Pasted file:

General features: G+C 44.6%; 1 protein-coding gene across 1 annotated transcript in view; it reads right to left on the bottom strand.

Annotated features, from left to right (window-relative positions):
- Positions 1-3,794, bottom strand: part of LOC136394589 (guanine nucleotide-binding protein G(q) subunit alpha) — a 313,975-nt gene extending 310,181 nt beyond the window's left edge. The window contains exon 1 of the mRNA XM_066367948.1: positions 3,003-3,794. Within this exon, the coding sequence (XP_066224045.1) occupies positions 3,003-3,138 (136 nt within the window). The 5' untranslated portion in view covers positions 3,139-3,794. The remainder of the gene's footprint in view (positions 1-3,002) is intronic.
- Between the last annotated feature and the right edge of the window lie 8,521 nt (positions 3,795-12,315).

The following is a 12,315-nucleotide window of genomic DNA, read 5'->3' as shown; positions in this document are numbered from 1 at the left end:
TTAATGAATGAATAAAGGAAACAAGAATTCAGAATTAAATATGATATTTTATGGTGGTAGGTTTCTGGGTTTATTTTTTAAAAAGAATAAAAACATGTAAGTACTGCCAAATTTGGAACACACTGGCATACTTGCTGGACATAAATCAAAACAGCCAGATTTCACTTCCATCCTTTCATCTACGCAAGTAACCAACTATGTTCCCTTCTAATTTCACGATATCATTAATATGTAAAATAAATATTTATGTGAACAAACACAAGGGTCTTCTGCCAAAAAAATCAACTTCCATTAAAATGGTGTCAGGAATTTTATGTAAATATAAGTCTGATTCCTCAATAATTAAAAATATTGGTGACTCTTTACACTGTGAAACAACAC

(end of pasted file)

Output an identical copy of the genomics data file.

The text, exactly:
General features: G+C 44.6%; 1 protein-coding gene across 1 annotated transcript in view; it reads right to left on the bottom strand.

Annotated features, from left to right (window-relative positions):
- Positions 1-3,794, bottom strand: part of LOC136394589 (guanine nucleotide-binding protein G(q) subunit alpha) — a 313,975-nt gene extending 310,181 nt beyond the window's left edge. The window contains exon 1 of the mRNA XM_066367948.1: positions 3,003-3,794. Within this exon, the coding sequence (XP_066224045.1) occupies positions 3,003-3,138 (136 nt within the window). The 5' untranslated portion in view covers positions 3,139-3,794. The remainder of the gene's footprint in view (positions 1-3,002) is intronic.
- Between the last annotated feature and the right edge of the window lie 8,521 nt (positions 3,795-12,315).

The following is a 12,315-nucleotide window of genomic DNA, read 5'->3' as shown; positions in this document are numbered from 1 at the left end:
TTAATGAATGAATAAAGGAAACAAGAATTCAGAATTAAATATGATATTTTATGGTGGTAGGTTTCTGGGTTTATTTTTTAAAAAGAATAAAAACATGTAAGTACTGCCAAATTTGGAACACACTGGCATACTTGCTGGACATAAATCAAAACAGCCAGATTTCACTTCCATCCTTTCATCTACGCAAGTAACCAACTATGTTCCCTTCTAATTTCACGATATCATTAATATGTAAAATAAATATTTATGTGAACAAACACAAGGGTCTTCTGCCAAAAAAATCAACTTCCATTAAAATGGTGTCAGGAATTTTATGTAAATATAAGTCTGATTCCTCAATAATTAAAAATATTGGTGACTCTTTACACTGTGAAACAACAC